If you try this activity with your students, we’d love to see what you do. Share your journey via the #Inspired2Learn hashtag on your preferred social platform.
Discipline: These activities can be applied in any class or subject area.
Age level: All
Time: 5-30 minutes (introducing this concept for the first time will take a while, particularly with young students, but older students will likely pick up the terminology more quickly and then you can use elements of this activity very briefly as a closing in class to get a gauge on where learners are.)
Psychologist William Glasser defined five core human needs “which provide motivation for all that we do.” Framed in the context of children, these needs are Autonomy, Belonging, Competence, Developmental Appropriateness, and Engagement. Children learn and grow best when their needs are met. When they’re not thriving, these unmet needs are often the root of the problem. In this activity you will introduce students to a tool Inspired Teaching created called the ABCDE of learner needs which teachers, and students, can use to evaluate where their needs are and aren’t being met.
What do to:
Start by asking your students what they need in order to learn well in your class. Write down the list they provide as they share it. Their list will likely include several of the elements of ABCDE and if it does not, you might nudge their thinking with questions like:
- What do you need from your classmates?
- What keeps you interested in what we’re doing?
- When you’re having a hard time with something we’re learning, what makes the learning easier for you?
- What helps you focus or pay attention?
- What helps you make good choices?
- When you’ve had a “good day at school” what makes it a good day?
Introduce students to the ABCDE’s of Learner Needs. Discuss what the terminology means. Here are a few handouts can you can use:
- The ABCDE’s Defined (language useful for middle-high school students)
- ABCDE’s Reflection Sheet (language useful for grades 2 and up)
- ABCDE’s Summary Card (designed as a tool for teachers)
In your discussion, work with students to connect their lists and these needs. Explain that these needs were derived from years of research into how human motivation works.
- Have students reflect on how well their learning needs are being met right now using this reflection sheet. After they’ve identified their needs along this spectrum invite them to write you a letter explaining what could change in order to better meet their needs.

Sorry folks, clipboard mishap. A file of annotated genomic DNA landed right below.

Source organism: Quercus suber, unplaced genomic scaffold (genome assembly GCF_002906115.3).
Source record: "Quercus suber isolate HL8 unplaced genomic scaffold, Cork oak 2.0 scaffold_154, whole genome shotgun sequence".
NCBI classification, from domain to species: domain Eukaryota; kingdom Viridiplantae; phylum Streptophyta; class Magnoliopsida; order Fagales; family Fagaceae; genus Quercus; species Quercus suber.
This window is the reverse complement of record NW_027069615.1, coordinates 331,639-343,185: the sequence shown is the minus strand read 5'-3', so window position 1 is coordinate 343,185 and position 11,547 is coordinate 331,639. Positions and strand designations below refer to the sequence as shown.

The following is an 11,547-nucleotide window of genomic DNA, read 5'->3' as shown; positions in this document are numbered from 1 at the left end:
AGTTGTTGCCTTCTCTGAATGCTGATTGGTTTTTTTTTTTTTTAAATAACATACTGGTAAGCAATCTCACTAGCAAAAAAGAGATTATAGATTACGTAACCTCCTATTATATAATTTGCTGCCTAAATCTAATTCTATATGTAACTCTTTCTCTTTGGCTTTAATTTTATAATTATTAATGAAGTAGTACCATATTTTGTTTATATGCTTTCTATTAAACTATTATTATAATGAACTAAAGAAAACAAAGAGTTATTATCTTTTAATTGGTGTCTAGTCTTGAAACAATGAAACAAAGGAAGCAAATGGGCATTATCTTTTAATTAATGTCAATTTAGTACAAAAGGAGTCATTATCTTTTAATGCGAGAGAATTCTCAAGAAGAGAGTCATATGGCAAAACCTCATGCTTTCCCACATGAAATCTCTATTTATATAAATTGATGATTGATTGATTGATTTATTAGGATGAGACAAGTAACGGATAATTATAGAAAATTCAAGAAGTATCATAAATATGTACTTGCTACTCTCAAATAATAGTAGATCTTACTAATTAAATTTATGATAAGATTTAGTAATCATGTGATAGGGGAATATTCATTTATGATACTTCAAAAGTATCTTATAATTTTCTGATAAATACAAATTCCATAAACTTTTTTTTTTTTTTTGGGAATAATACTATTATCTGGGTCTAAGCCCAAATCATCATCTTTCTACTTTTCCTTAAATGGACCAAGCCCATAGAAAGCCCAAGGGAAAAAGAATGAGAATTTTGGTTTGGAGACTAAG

- Have students reflect on which of the needs they can help their peers fulfill.
- Use the ABCDE framework as a reference when conferencing with students about behavior challenges and discuss what can be done to address unmet needs.
Standards Addressed by these Activities
Common Core College and Career Readiness Anchor Standards for Language
CCSS.ELA-LITERACY.CCRA.L.1 Demonstrate command of the conventions of standard English grammar and usage when writing or speaking.
Vocabulary Acquisition and Use:
CCSS.ELA-LITERACY.CCRA.L.6 Acquire and use accurately a range of general academic and domain-specific words and phrases sufficient for reading, writing, speaking, and listening at the college and career readiness level; demonstrate independence in gathering vocabulary knowledge when encountering an unknown term important to comprehension or expression.
Common Core College and Career Readiness Anchor Standards for Writing
CCSS.ELA-LITERACY.CCRA.W.1 Write arguments to support claims in an analysis of substantive topics or texts using valid reasoning and relevant and sufficient evidence.
Common Core College and Career Readiness Anchor Standards for Speaking and Listening
CCSS.ELA-LITERACY.CCRA.SL.1 Prepare for and participate effectively in a range of conversations and collaborations with diverse partners, building on others’ ideas and expressing their own clearly and persuasively.
Presentation of Knowledge and Ideas:
CCSS.ELA-LITERACY.CCRA.SL.4 Present information, findings, and supporting evidence such that listeners can follow the line of reasoning and the organization, development, and style are appropriate to task, purpose, and audience.
Collaborative for Academic, Social, and Emotional Learning Competencies
Self-management: The abilities to manage one’s emotions, thoughts, and behaviors effectively in different situations and to achieve goals and aspirations. This includes the capacities to delay gratification, manage stress, and feel motivation and agency to accomplish personal and collective goals.
Social awareness: The abilities to understand the perspectives of and empathize with others, including those from diverse backgrounds, cultures, and contexts. This includes the capacities to feel compassion for others, understand broader historical and social norms for behavior in different settings, and recognize family, school, and community resources and supports.
Responsible decision-making: The abilities to make caring and constructive choices about personal behavior and social interactions across diverse situations. This includes the capacities to consider ethical standards and safety concerns, and to evaluate the benefits and consequences of various actions for personal, social, and collective well-being.
Relationship skills: The abilities to establish and maintain healthy and supportive relationships and to effectively navigate settings with diverse individuals and groups. This includes the capacities to communicate clearly, listen actively, cooperate, work collaboratively to problem solve and negotiate conflict constructively, navigate settings with differing social and cultural demands and opportunities, provide leadership, and seek or offer help when needed.